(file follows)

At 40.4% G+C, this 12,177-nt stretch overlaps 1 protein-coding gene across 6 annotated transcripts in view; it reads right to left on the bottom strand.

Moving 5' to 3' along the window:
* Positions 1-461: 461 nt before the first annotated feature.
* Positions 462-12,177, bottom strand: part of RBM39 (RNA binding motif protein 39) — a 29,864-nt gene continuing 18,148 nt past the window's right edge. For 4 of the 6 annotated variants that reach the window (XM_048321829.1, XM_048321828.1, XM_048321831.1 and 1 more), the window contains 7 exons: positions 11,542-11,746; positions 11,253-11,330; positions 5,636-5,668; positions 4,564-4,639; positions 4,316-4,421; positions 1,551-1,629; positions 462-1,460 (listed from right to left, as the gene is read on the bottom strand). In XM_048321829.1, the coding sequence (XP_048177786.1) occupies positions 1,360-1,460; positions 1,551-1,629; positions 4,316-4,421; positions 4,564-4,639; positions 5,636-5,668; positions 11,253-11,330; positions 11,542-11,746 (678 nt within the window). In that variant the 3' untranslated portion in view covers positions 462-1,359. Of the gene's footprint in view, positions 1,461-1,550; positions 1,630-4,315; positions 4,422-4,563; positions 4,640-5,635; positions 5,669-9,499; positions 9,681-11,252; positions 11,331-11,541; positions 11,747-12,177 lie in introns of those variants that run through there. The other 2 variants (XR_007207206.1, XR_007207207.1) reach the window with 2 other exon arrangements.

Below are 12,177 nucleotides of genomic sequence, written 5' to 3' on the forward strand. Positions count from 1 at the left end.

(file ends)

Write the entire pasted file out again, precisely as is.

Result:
At 40.4% G+C, this 12,177-nt stretch overlaps 1 protein-coding gene across 6 annotated transcripts in view; it reads right to left on the bottom strand.

Moving 5' to 3' along the window:
* Positions 1-461: 461 nt before the first annotated feature.
* Positions 462-12,177, bottom strand: part of RBM39 (RNA binding motif protein 39) — a 29,864-nt gene continuing 18,148 nt past the window's right edge. For 4 of the 6 annotated variants that reach the window (XM_048321829.1, XM_048321828.1, XM_048321831.1 and 1 more), the window contains 7 exons: positions 11,542-11,746; positions 11,253-11,330; positions 5,636-5,668; positions 4,564-4,639; positions 4,316-4,421; positions 1,551-1,629; positions 462-1,460 (listed from right to left, as the gene is read on the bottom strand). In XM_048321829.1, the coding sequence (XP_048177786.1) occupies positions 1,360-1,460; positions 1,551-1,629; positions 4,316-4,421; positions 4,564-4,639; positions 5,636-5,668; positions 11,253-11,330; positions 11,542-11,746 (678 nt within the window). In that variant the 3' untranslated portion in view covers positions 462-1,359. Of the gene's footprint in view, positions 1,461-1,550; positions 1,630-4,315; positions 4,422-4,563; positions 4,640-5,635; positions 5,669-9,499; positions 9,681-11,252; positions 11,331-11,541; positions 11,747-12,177 lie in introns of those variants that run through there. The other 2 variants (XR_007207206.1, XR_007207207.1) reach the window with 2 other exon arrangements.

Below are 12,177 nucleotides of genomic sequence, written 5' to 3' on the forward strand. Positions count from 1 at the left end.